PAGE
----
On the other hand, a student from Mata Sundri College shared that the college has no counselor. However, a committee was formed during lockdown which consisted of teachers from various departments. The students can approach them with any mental health issues they were facing.

According to an article by Hindustan Times, Manoj Sinha, general secretary of the DU Principal Association and Principal of Aryabhatta College said, “As administrators, we know the importance of mental health issues and consistent efforts are made in this regard. There are mentors who can be approached when students need help, at least one-third of all DU colleges have trained psychologists as counselors.”

Mental Health Check: Students in India

The University Grants Commission asked higher educational institutes to take measures to be mindful of their students’ mental health during the pandemic. This includes regular monitoring by counselors, setting up helplines, mentoring by teachers, and forming student-help groups. Besides this, the Ministry of Education has introduced a telephone counseling service for students. It is a toll-free helpline (8445440632) for students with mental health issues or for those facing stress.

The coronavirus pandemic brought the issue of mental health to the forefront worldwide. Most institutes started something – be it holding webinars or forming committees. We need to criticize the situation pre-pandemic but also take the current momentum forward. Very few colleges have counselors or have an inadequate number of counselors. While webinars, committees, and mentor systems are really helpful, they cannot replace trained professionals. But even getting mental health resources is not the end, our work does not stop here.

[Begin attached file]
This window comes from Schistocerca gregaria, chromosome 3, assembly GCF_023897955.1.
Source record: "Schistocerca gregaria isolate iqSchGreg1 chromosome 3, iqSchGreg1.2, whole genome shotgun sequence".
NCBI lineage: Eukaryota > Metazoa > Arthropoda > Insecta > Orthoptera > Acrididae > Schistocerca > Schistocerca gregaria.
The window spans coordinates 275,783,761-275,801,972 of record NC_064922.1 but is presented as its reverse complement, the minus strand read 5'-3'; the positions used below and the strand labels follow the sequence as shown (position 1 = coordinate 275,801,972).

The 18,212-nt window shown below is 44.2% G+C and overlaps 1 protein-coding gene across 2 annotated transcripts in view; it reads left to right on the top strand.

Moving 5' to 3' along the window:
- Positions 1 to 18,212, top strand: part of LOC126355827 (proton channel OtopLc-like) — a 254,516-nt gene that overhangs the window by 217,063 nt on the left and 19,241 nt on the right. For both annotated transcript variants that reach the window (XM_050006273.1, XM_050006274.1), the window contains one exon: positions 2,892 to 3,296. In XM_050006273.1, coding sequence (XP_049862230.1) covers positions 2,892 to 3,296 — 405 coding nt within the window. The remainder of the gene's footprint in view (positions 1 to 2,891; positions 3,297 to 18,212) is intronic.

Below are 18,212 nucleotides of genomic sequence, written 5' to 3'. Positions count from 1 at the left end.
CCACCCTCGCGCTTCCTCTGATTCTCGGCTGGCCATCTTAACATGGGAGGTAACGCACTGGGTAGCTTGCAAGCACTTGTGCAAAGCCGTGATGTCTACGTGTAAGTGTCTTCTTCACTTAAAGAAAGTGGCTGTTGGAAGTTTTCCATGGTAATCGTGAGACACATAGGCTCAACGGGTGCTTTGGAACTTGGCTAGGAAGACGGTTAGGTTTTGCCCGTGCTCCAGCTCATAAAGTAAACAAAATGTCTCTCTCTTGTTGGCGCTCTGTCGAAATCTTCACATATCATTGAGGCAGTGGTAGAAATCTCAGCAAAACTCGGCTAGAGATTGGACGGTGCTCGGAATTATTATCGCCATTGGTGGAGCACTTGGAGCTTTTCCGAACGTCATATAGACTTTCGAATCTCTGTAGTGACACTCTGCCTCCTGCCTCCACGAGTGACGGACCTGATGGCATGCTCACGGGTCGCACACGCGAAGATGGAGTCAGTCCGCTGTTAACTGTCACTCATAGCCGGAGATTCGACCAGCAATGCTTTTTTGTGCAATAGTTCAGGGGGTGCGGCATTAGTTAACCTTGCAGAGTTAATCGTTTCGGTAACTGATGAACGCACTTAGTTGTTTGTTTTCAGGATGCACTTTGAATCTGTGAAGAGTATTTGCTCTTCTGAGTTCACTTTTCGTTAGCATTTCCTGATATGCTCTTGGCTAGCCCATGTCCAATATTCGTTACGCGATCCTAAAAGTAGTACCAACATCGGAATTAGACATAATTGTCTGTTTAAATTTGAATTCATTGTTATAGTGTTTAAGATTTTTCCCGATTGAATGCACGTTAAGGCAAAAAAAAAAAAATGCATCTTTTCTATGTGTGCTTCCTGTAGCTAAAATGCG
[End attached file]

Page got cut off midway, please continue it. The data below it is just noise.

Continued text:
Information dissemination is an issue that most colleges face. Many students are not even aware of counselors available in their college. All of this requires a conversation to remove the stigma from mental health. Participate in an initiative or just start with simple self-care. If you don’t know what to start writing in your journal, search for prompts online. Use YouTube to guide you for meditation. Contact helplines, if needed. Just take that small step you planned to take this new year, it’s never too late to begin. We need this small step to make Mental Health- the new normal.